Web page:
“I call my publisher… She asks me questions and I keep writing.” He answered, reaching for his phone.
“This is your publisher’s number?”
“Yeah, I got a new phone and I had to plug her number in from the old phone. She hasn’t been very helpful, except with the story, since I got this phone…” He continued.
“Where’s your old phone?” The detective asked.
“Right here…” He handed her an older flip phone that had been in the desk drawer.
She plugged it in and waited for the screen to light up. It took a few minutes. Meanwhile, she scrolled through his story, recognizing the characters he’d borrowed from real life.
“Have you found the bodies yet?” She asked.
“Only the one she revealed in Chapter Two, everything else has been a long search, but I’m almost done with the book, so she’ll have to reveal them shortly.” He answered, laughing. “How’d you know about my book?”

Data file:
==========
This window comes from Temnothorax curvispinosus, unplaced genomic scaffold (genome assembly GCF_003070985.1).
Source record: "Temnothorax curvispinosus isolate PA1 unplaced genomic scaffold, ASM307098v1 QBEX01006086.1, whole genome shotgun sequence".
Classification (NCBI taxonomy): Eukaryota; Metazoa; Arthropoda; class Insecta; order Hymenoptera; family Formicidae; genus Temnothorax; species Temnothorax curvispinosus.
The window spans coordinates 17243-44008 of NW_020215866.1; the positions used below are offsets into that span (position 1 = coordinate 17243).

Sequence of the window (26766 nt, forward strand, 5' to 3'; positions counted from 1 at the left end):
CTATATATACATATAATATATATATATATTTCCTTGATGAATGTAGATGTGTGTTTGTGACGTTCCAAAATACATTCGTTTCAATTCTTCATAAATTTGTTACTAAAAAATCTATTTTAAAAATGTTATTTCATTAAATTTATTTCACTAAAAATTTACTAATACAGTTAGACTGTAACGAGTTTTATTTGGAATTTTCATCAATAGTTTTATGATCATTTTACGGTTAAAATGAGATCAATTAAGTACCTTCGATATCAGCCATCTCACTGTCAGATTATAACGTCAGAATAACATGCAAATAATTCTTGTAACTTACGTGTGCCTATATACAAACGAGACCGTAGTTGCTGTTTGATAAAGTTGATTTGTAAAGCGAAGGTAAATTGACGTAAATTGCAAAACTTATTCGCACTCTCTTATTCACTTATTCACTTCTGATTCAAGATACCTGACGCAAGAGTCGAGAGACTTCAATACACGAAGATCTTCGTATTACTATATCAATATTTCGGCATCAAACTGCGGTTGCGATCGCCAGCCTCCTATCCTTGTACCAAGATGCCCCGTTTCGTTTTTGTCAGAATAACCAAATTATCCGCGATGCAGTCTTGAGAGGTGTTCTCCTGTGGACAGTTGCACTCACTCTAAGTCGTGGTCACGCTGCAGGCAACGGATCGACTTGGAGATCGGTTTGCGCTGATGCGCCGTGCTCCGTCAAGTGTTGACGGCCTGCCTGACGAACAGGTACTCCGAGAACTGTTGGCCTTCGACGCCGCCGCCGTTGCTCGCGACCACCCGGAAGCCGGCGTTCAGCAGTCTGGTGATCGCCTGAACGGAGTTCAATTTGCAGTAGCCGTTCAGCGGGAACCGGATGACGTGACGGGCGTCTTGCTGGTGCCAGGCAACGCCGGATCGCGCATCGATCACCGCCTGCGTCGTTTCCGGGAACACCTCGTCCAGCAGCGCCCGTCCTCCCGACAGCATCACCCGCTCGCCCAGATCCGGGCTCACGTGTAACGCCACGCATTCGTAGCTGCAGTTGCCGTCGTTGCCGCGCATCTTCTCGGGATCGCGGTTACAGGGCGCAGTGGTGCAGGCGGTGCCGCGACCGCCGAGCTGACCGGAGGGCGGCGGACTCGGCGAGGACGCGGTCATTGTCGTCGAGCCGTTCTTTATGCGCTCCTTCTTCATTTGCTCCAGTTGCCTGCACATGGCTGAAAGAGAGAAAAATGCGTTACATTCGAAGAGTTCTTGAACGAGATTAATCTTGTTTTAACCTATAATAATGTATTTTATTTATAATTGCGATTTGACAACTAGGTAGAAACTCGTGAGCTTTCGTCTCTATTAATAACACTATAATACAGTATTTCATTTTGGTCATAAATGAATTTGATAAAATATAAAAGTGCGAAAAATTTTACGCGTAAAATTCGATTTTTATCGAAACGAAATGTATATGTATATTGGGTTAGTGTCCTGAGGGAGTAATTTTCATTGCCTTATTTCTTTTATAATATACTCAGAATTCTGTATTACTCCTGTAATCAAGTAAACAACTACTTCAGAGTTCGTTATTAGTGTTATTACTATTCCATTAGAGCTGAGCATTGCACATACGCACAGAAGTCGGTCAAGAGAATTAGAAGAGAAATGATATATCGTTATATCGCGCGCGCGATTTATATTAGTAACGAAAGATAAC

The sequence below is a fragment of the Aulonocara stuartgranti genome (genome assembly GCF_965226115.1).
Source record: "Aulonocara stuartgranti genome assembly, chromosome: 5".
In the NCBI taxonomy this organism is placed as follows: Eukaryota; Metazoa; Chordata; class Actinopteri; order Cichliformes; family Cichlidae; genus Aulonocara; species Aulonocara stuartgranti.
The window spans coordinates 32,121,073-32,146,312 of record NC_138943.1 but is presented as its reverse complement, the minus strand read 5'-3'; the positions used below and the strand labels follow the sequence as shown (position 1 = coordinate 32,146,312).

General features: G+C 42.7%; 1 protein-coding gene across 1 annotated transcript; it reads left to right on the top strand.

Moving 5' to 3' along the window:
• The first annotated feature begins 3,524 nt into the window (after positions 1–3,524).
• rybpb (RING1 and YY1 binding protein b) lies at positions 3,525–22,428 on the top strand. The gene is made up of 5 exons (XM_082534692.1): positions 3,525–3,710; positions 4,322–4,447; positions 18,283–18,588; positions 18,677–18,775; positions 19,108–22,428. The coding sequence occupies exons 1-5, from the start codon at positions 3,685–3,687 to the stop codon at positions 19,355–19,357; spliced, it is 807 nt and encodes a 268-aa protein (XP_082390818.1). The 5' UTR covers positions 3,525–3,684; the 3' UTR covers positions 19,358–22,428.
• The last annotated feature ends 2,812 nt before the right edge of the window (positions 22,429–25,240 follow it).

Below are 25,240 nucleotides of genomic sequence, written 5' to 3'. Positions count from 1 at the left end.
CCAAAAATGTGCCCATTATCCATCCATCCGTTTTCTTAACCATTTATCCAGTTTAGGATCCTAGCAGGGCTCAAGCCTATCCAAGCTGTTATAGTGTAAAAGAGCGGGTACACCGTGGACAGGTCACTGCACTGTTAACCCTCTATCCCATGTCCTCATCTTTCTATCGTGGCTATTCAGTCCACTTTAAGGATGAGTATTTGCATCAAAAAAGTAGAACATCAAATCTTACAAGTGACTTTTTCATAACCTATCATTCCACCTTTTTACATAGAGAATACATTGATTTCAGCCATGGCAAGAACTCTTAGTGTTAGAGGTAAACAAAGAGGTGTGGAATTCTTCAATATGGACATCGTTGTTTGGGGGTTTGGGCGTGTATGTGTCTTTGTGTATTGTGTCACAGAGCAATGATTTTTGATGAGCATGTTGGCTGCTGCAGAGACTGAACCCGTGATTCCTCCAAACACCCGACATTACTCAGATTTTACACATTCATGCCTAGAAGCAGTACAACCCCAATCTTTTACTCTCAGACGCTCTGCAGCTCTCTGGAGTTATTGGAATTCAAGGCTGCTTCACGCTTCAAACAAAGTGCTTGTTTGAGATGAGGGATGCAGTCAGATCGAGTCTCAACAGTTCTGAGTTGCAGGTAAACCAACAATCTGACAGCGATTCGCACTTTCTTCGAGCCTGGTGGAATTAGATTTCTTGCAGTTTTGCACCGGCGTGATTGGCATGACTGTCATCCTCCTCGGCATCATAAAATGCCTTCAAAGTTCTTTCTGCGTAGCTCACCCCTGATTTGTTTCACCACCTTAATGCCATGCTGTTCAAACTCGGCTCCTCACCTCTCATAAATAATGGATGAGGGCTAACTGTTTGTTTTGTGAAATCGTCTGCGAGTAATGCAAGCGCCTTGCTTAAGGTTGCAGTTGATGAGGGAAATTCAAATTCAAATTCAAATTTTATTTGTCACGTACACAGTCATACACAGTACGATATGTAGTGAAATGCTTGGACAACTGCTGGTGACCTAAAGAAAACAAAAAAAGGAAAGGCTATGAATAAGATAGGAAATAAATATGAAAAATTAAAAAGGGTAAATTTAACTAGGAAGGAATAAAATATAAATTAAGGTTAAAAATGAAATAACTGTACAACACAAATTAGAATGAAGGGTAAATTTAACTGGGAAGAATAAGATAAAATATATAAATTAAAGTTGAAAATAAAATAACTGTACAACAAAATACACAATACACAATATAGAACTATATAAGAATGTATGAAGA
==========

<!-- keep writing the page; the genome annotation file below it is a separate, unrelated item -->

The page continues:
Detective Reyna glanced through the contacts until she found the publishers number 4668, instead of 4663. Easy mistake… She handed it to her partner while she reprogrammed his new phone.
“How long have you had your new phone sir?” She asked handing it back to him.
“Almost three months, I’m still learning how to use it…”
“Well, you should have better luck now with your publisher. You might want to call and check in. She may be surprised to hear from you after so long…” Shaking her head, Detective Reyna followed her partner back to the car. “I sure hope he finds the bodies. That wife of his is a keeper.”
Her partner laughed and slid behind the wheel.